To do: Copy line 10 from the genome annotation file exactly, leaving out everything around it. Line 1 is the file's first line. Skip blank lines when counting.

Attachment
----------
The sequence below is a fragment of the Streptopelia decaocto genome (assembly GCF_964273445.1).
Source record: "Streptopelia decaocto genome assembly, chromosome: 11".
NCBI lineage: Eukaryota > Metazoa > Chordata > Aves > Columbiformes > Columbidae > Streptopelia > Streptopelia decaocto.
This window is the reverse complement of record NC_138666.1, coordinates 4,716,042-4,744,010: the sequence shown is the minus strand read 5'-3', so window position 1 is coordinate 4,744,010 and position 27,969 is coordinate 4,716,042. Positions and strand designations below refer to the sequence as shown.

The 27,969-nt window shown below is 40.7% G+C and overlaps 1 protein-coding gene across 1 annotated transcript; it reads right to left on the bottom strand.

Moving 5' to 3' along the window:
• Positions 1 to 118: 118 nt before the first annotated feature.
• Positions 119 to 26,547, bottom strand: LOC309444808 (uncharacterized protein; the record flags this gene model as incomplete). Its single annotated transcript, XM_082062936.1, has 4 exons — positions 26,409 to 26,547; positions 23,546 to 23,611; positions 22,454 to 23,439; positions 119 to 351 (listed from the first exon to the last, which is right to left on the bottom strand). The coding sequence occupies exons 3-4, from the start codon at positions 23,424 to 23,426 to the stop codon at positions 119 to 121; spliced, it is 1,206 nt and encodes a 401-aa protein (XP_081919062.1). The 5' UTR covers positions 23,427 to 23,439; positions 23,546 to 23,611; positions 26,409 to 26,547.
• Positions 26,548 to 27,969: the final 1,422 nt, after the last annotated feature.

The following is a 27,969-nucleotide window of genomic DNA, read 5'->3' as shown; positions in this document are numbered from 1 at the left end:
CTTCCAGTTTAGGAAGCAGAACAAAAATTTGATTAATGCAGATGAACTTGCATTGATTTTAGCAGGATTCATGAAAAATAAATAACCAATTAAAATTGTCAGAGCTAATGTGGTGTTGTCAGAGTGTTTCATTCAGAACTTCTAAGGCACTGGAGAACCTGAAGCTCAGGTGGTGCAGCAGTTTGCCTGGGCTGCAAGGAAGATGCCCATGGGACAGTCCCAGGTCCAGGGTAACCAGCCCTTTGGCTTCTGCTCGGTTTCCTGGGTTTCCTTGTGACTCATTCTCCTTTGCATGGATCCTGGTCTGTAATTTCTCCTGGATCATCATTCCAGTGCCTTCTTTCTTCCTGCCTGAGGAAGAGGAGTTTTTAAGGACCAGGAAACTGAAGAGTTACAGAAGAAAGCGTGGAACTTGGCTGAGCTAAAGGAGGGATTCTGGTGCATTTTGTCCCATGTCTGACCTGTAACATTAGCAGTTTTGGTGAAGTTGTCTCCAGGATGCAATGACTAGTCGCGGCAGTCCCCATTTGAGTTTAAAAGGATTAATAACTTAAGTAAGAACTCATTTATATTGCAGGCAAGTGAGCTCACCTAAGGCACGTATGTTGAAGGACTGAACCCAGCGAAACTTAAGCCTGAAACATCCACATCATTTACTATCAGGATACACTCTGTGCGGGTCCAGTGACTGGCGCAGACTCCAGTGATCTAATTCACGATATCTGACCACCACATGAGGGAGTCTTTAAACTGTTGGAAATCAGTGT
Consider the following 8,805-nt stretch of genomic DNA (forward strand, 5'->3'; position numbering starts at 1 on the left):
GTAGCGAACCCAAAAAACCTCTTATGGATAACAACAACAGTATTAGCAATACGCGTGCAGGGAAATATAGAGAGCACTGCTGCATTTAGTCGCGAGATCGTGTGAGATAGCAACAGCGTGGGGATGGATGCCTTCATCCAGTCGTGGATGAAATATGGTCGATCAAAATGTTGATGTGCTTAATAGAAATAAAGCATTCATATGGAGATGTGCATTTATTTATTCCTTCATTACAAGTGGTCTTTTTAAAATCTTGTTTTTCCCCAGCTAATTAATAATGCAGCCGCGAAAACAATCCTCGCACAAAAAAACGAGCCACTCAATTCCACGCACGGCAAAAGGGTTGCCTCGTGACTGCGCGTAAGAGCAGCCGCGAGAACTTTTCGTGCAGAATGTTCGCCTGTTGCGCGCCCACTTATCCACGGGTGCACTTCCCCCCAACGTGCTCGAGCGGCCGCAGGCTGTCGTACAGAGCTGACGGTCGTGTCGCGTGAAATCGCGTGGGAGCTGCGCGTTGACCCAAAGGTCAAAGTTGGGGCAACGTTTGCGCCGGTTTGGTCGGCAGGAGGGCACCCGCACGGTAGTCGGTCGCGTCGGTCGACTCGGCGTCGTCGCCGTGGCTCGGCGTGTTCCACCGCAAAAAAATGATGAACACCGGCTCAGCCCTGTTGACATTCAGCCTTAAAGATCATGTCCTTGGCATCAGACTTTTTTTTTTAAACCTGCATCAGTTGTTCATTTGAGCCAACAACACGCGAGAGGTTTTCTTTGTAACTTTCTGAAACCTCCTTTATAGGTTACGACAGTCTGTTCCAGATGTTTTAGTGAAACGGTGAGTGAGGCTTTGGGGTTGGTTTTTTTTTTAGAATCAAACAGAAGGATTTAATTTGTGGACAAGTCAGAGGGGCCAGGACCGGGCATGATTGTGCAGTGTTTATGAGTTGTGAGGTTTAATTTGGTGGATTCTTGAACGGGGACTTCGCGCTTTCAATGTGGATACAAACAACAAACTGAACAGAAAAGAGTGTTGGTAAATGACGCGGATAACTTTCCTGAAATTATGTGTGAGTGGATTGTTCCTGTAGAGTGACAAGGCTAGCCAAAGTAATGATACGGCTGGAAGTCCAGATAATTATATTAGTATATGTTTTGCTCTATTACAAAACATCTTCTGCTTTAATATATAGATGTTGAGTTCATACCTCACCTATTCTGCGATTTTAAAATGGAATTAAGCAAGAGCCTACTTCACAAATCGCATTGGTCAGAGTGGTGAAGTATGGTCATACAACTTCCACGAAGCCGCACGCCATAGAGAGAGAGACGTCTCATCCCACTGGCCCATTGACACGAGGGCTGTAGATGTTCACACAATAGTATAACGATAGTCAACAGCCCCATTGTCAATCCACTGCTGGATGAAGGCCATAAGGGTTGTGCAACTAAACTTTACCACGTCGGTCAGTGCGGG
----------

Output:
The following is a 27,969-nucleotide window of genomic DNA, read 5'->3' as shown; positions in this document are numbered from 1 at the left end: